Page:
It’s easy enough for a writer to ask that proverbial question all writers have to eventually ask. It’s a rite of passage almost, almost something good and positive, enough days, months, years lost toiling away at the craft (and make no mistake, it’s become a craft by now), you have to ask… why am I still writing? For those thousands of millions of writers who’ve put in the years without much of a return , there’s always the easy answer, the quick fix to see you through to another day. Heck, it’s cause you’re an artist in a sexy torrid love affair with the thing, the craft, as tragic as it is romantic.
Different for an editor, though. There is no easy answer, no quick fix. We’re all writers, but the writerly excuses don’t work here. We don’t work in a bubble, a cocoon, as the writer with a romanticized view of what it means to be a writer might. We won’t sacrifice our home life, our relationships, our real jobs, to get the thing done. Try as we might, we just can’t block out what’s going on around us to get through the subs, to see the next issue through to fruition. We’ll compromise, sacrifice, we stress, we lose it at times, miss a meal here and there, push other stuff aside, a strong sense of obligation our only driving force. But we never get lost in the thing, swept away by the notion that we are editors as if it’s an ideal, some higher sense of being. Doesn’t work that way. And the question we often ask ourselves, though similar to the writer’s in terms of the words we use, is not really the same at all. Ours is a serious question, literal. Why? Each and every time. Why? Why take on the stress and responsibility for the care of someone else’s hard work and dedication? Crazy, at the worst of times, when the kids need supper and there’s s back log of subs, or we’re in the grind and all my underwear are somewhere in that huge pile of laundry that’s peaked by the furnace room. Unlike the writer, but very much like the writer, our answer to that question begins at the slush pile. We read dead panned, like its a chore, and then bam. We get on a submission that completely changes the game. Kids ate yesterday, type of thing. I’m swept away into a world I’ve never seen, caring for people I’ve never met, my heart and soul telling me I’ve been here before. It’s an awakening, of sorts, split in two, the editor in me connecting to the writer at once, the reader I am like a child in wonder. Either way, I’m like a victim, what’s happening is happening to me as a hapless bystander who’s never written a word in his life before this, this soul-ass bared moment in time as if it was always meant to be, the words, my words, my life. It’s a love affair, torrid, sexy, life affirming.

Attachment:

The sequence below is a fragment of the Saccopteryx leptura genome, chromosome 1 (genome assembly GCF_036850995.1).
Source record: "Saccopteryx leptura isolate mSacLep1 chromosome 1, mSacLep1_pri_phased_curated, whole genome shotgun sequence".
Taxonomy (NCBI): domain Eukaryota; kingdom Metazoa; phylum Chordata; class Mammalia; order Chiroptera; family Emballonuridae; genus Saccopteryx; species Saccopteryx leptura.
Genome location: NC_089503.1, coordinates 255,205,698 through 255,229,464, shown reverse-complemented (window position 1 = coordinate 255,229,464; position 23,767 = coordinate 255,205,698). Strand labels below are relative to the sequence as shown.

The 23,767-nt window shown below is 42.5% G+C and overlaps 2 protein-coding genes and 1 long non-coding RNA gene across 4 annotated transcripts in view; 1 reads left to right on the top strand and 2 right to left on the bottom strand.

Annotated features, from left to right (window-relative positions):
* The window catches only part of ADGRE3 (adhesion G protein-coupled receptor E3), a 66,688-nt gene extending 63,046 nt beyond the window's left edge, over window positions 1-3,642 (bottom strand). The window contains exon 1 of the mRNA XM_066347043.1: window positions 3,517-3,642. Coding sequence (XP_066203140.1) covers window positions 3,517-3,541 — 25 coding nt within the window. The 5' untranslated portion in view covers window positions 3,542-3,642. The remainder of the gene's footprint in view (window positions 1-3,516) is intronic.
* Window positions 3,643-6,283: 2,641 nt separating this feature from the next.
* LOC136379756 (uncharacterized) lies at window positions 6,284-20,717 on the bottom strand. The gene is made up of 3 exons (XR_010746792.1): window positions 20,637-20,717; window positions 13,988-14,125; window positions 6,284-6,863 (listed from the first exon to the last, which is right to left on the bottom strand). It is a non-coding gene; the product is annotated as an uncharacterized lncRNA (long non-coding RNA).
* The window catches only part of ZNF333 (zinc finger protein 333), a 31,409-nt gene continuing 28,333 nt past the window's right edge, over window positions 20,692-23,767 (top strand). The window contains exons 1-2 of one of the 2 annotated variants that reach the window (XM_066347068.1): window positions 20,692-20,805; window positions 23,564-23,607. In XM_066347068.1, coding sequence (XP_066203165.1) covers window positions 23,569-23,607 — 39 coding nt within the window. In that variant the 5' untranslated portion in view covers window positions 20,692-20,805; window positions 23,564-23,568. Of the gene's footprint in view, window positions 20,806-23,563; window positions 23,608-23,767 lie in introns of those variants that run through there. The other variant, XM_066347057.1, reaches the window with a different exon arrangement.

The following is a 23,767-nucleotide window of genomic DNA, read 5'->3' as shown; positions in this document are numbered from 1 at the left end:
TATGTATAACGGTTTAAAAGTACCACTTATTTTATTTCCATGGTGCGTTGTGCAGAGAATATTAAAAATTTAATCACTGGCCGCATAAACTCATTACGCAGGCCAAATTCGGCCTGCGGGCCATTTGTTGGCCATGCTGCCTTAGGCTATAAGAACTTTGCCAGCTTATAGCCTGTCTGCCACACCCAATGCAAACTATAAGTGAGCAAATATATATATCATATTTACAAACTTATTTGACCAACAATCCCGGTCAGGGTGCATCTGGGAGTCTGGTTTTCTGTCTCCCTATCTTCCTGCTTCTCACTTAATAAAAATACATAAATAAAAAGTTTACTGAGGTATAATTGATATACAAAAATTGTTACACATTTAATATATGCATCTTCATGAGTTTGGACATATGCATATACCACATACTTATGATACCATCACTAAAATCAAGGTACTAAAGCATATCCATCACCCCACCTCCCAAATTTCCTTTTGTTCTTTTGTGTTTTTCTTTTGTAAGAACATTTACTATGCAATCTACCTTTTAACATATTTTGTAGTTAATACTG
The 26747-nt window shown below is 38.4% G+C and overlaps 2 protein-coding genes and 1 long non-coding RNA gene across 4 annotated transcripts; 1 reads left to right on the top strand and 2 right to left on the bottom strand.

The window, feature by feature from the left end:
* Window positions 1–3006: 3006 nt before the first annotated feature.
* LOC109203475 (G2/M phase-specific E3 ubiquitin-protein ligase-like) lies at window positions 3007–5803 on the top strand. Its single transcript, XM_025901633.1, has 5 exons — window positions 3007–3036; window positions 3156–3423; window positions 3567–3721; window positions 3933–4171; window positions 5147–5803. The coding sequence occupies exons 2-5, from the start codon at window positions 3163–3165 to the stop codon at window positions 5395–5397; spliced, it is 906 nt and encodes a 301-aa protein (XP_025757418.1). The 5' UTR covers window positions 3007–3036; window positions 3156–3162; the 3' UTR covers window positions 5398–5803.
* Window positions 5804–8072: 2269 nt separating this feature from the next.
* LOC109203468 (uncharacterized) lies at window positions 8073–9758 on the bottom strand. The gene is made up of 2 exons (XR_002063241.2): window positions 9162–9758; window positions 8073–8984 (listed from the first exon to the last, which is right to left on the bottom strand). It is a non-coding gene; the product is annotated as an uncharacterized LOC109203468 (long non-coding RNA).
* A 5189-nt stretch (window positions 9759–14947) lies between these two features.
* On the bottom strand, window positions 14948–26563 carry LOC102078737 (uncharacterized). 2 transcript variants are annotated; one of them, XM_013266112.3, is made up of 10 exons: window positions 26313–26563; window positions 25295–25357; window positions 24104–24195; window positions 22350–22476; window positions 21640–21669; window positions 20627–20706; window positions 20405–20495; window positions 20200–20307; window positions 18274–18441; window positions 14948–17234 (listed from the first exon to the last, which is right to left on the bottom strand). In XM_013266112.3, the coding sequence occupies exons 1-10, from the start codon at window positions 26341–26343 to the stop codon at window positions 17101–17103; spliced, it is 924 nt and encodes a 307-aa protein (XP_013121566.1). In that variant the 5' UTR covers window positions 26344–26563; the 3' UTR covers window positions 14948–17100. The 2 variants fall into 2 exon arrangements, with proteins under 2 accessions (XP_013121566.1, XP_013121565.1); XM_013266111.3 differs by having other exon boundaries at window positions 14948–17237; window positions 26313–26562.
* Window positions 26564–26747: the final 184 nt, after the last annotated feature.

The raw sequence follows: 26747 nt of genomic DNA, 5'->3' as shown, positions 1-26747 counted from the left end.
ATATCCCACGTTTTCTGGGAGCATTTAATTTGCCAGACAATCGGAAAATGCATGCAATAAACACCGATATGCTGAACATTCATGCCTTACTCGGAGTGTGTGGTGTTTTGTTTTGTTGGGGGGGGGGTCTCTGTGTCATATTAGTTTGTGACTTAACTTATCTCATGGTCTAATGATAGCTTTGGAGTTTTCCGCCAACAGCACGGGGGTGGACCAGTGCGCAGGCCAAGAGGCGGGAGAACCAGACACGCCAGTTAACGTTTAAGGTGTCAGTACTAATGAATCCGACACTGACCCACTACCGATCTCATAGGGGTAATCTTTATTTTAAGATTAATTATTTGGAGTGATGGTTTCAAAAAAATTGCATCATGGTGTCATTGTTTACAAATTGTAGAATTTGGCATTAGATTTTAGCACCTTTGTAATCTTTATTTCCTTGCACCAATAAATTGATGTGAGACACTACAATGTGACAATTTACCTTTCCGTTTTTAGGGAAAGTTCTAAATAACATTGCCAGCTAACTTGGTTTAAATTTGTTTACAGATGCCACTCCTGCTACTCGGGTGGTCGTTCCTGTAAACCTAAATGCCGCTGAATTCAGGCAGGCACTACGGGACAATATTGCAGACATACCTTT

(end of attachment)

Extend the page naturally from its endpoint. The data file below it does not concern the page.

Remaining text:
September 30, 2015